The result of research carried out at the main temple of Mexica culture is presented for the first time in Europe. A unique exhibition in the history of Mesoamerican archaeology.
On 21 February 1978, the subsoils of bustling Mexico City revealed one of Mesoamerica’s most exceptional secrets: the remains of the ancient city of Tenochtitlan, capital of the Mexica civilization for a long time wrongly named Aztec and its sacred enclosure, the Templo Mayor. The chance discovery of an enormous circular monolith depicting the moon goddess Coyolxauhqui by road workers of the Electricity Company unearthed half a century of archaeological excavations on an unprecedented scale. For while the history of the Mexica Empire (1325-1521) is widely known and documented, its culture in the fields of ritual, art and architecture was still unknown.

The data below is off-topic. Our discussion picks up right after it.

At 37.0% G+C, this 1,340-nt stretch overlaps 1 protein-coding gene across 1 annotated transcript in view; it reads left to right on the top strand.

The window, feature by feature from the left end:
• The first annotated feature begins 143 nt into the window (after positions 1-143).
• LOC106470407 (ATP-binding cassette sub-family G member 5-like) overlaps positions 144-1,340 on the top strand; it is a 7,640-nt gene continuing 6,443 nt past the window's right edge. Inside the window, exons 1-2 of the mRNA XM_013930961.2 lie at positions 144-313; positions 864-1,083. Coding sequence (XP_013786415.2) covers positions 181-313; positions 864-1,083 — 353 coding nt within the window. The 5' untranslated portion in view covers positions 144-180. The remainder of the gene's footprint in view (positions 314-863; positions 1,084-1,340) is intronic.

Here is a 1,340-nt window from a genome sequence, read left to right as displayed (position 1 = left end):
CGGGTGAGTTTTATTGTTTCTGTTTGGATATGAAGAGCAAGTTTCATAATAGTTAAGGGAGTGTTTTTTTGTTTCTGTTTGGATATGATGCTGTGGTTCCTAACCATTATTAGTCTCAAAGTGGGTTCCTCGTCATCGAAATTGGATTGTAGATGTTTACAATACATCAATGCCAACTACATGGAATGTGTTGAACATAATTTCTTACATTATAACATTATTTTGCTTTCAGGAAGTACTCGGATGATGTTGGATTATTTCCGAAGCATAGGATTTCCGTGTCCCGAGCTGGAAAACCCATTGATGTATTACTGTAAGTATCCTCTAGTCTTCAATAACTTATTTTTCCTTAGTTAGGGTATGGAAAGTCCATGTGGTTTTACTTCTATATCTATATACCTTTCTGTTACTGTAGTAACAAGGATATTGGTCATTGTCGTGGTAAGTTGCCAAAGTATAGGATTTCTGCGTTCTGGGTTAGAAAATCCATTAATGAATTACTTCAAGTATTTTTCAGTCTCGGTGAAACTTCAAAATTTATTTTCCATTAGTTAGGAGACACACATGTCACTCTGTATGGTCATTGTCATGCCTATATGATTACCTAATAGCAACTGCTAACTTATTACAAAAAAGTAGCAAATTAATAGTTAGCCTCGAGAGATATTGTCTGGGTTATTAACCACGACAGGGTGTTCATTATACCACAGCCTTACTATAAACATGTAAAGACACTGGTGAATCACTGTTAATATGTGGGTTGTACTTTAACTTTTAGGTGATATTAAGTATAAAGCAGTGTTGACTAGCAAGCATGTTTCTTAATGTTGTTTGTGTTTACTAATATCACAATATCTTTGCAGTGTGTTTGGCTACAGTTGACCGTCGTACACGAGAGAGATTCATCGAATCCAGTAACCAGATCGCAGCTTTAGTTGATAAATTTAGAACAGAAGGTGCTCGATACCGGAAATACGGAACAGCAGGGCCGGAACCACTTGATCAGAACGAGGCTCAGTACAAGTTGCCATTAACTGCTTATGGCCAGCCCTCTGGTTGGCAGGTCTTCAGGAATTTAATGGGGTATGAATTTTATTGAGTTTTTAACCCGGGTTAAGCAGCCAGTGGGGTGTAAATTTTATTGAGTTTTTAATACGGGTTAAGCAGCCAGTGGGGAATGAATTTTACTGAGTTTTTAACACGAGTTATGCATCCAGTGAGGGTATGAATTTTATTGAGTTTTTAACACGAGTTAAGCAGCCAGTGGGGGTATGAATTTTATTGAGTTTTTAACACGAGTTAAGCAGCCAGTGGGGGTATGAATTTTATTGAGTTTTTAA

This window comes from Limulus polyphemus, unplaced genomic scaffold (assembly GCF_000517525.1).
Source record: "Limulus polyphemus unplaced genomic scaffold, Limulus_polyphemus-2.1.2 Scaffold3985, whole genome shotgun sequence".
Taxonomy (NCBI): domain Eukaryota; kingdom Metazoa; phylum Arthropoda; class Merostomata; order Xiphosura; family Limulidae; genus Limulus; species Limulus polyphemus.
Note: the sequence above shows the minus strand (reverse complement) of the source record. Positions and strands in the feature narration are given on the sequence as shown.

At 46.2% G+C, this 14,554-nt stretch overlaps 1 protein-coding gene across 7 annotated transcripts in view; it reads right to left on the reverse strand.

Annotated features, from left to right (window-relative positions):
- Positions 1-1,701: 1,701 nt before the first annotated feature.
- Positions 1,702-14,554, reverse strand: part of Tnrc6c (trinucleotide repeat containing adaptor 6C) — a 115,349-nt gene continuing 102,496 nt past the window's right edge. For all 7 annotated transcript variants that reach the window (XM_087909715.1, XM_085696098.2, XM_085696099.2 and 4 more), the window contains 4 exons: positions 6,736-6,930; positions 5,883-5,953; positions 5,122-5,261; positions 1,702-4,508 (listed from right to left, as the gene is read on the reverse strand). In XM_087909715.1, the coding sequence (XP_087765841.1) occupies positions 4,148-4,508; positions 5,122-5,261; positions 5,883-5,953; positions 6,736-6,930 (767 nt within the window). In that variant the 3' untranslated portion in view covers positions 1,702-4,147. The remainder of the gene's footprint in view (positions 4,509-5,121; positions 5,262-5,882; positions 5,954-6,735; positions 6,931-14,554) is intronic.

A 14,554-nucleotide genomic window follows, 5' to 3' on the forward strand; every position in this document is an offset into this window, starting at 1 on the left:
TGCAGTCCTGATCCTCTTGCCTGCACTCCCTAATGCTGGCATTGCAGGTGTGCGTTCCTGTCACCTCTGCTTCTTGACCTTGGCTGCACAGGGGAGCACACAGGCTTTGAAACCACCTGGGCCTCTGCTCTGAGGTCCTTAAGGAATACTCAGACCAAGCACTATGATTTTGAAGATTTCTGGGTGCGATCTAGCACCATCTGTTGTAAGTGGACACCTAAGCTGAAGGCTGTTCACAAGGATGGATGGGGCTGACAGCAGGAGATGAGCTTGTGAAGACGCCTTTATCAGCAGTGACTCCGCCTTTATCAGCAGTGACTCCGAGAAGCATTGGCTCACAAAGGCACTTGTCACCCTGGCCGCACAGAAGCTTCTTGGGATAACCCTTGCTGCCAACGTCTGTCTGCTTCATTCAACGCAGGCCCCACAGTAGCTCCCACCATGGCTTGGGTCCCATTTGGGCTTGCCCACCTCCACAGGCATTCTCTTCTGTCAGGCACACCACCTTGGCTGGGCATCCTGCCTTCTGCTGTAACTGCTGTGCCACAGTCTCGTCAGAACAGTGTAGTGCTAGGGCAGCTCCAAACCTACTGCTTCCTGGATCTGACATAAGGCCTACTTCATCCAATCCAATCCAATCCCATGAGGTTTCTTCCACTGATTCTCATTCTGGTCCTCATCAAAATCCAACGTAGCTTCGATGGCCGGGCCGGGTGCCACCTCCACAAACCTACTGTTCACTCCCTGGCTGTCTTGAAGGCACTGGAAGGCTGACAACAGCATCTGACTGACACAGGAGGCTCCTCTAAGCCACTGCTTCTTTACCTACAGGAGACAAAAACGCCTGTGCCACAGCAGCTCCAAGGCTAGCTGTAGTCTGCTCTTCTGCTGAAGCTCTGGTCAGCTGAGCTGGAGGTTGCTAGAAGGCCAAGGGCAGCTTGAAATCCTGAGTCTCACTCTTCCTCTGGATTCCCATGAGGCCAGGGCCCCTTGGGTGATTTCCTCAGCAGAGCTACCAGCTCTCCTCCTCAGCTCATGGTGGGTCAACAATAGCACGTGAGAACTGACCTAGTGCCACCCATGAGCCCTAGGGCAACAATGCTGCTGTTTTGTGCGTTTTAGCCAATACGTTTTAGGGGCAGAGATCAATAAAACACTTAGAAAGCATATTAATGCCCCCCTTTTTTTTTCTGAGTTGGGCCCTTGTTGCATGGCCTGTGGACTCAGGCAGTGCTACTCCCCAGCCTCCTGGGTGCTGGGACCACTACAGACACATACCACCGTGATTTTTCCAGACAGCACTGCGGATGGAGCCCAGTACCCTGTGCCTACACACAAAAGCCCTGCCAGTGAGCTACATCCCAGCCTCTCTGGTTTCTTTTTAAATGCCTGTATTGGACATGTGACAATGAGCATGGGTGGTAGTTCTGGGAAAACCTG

The exhibition, organised in association with Mexico City’s National Institute of Anthropology and History (INAH), lifts the veil on these discoveries. Among the most striking are 204 offerings that the Mexica people made to their most revered divinities, in order to insinuate themselves with them, pay homage to them and, sometimes, try to obtain certain favours in return. These offerings of all kinds reflect the exorbitant political and economic power this empire had achieved by the time the Spanish conquistadors arrived in 1519. Their study reveals not only a dynamic, predatory society, but also artistic excellence and complex symbolic and religious thought.
Museum ticket entranceFull price: 14,00 €Reduce rate: 11,00 €
- Duration: 15:42
- Place: Galerie Jardin
From Wednesday 03 April 2024 to Sunday 08 September 2024 from 03:00 to 23:00
- Public: All publics
- Categorie : Exhibitions